A leader of any organization has many enemies. Perhaps the biggest enemy of all, though, is one that emanates from within--ego.
In any organization, everyone plays a role in the success of the operation. Not everyone is compensated the same way; not everyone has the same benefits. Despite differences in pay and perks, however, everyone employed by an institution influences how it fares. And anyone, at any time, can cause an organization tremendous harm, a fact too often forgotten (if ever known) by too many leaders.
Clearly, many presidents wouldn't agree with me. How else can one explain the actions of disgraced presidents in the college world (as well, obviously, as those in the for-profit and rest of the non-profit worlds)? Inflated egos and a sense of entitlement claimed their positions, as well they should have.
I was paid well as a college president; in truth, I would have done the job for far less. Whenever I had my annual review, I never questioned what I was told my salary would be--except to argue on a number of occasions I should be paid less, not more, because financial pressures prevented me from giving those working with me the same percentage increases I was offered. I truly believed we were all in the same boat and shared in the college's success.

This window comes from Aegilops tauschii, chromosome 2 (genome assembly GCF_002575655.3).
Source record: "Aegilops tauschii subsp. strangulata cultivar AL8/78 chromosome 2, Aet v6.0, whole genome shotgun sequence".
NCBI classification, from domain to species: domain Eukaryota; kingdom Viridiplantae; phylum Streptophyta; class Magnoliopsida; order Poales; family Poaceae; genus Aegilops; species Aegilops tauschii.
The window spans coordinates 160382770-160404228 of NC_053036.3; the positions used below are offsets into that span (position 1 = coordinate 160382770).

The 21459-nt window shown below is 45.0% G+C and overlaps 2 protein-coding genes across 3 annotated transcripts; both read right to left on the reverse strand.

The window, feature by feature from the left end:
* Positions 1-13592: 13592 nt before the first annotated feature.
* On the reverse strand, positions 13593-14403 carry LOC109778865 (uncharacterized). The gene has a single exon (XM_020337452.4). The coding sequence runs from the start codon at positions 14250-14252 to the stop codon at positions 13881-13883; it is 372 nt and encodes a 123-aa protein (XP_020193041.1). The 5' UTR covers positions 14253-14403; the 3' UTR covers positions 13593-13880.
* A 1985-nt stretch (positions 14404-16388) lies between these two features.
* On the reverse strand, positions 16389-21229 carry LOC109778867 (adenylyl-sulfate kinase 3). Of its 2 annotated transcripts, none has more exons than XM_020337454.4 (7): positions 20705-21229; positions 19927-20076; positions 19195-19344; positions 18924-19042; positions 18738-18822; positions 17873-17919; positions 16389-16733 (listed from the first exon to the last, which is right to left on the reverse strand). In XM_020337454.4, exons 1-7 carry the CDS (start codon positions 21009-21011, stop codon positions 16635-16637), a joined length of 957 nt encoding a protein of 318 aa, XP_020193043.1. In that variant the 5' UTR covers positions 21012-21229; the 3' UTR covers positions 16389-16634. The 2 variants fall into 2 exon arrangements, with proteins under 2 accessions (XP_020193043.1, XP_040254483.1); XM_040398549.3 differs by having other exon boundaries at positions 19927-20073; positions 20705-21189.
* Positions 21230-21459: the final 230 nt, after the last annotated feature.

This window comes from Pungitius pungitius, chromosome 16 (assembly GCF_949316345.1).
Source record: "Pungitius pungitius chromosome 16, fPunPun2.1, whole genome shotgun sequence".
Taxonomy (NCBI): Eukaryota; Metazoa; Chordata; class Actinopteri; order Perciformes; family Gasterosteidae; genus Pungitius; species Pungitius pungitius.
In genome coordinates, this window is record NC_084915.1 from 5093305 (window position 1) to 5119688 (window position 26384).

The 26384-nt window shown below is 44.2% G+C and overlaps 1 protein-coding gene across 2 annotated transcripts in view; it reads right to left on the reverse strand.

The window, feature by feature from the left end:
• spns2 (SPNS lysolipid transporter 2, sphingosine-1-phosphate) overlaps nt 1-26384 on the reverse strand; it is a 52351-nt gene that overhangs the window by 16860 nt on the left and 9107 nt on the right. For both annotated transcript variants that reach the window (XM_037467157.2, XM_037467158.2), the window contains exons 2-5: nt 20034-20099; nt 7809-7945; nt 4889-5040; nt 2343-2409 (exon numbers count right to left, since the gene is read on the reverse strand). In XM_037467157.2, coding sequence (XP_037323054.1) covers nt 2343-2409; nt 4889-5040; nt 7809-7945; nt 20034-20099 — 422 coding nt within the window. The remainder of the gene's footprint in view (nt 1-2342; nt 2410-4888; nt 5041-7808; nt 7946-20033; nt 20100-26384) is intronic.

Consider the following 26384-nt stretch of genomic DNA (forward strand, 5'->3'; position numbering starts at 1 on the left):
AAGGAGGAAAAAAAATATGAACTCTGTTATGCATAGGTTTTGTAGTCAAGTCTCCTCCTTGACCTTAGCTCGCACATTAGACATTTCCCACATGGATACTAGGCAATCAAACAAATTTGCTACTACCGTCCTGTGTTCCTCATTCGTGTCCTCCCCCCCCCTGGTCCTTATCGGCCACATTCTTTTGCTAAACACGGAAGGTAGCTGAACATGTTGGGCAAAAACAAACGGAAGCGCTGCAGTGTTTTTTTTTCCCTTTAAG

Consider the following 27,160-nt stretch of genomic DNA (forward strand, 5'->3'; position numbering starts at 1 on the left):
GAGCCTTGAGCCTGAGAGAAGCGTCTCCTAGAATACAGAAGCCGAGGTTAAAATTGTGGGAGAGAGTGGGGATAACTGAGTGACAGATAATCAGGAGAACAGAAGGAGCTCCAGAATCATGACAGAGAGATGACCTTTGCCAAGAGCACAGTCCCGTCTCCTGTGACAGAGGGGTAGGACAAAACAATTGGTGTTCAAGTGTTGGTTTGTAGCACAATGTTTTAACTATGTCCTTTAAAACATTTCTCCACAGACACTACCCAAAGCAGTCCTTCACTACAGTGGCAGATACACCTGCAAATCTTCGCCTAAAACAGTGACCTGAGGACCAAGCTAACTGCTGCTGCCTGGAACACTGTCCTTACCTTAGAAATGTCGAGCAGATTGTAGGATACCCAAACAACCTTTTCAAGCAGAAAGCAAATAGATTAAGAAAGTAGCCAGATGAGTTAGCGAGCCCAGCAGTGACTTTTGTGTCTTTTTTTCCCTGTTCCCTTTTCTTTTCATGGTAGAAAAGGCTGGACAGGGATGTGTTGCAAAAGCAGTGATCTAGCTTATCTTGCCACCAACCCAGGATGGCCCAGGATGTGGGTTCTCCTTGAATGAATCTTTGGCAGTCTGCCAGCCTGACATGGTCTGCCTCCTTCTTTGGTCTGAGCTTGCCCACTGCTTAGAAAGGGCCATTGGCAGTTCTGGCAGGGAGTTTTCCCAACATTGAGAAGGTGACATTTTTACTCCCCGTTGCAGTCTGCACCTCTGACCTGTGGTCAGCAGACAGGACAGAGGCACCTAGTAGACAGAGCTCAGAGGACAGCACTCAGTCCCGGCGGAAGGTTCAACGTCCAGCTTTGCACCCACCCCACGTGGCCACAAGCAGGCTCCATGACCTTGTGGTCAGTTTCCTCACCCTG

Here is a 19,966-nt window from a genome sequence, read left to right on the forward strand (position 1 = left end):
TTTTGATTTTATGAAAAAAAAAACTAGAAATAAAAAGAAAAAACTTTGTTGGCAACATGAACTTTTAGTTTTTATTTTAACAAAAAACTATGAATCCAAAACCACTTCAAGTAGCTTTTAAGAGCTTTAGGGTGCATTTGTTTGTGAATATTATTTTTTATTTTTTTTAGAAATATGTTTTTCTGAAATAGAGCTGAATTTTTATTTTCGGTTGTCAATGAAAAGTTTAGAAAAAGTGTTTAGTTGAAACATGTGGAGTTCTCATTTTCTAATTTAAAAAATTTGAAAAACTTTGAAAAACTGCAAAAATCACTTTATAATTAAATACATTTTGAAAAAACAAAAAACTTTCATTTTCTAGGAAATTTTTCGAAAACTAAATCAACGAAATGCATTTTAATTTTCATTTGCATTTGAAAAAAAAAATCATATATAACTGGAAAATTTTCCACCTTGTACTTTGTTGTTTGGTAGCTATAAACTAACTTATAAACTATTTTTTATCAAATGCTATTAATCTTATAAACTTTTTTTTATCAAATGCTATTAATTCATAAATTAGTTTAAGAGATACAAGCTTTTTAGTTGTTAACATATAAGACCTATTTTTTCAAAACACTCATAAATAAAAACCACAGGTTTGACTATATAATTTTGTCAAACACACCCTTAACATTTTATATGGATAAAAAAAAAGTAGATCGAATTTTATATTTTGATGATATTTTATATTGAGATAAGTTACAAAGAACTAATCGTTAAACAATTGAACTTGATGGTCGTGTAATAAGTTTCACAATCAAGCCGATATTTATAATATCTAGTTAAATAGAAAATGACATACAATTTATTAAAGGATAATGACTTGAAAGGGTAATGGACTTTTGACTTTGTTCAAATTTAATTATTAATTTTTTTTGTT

When one starts believing what people are saying or writing, when one begins to conclude the institution cannot survive without you, one is standing, not so firmly, on a very slippery slope. A college president (or any leader of any organization) may be paid better and have more "extras" than everyone else, but a president is not more important than others, and one should never think one is indispensable. One might try remembering, too, all those who lie buried in cemeteries across the land who felt they were indispensable and their institutions couldn't survive without them.
Maybe the best way to think of this issue is through the George Herbert proverb of a lost nail that Ben Franklin modified and included in Poor Richard's Almanac: "For want of a nail, the shoe was lost; for want of a shoe, the horse was lost; for want of a horse, the rider was lost, being overtaken and slain by the enemy, all for want of care about a horseshoe nail."
Think of all the "nails" in your institution. Think, too, of how, if any of them were lost, one's ongoing battle to advance the institution could also be easily lost.
Egos should be checked at the door. If they are not (and they generally are not), leaders run the risk of a failed tenure or, at the very least, a less successful one.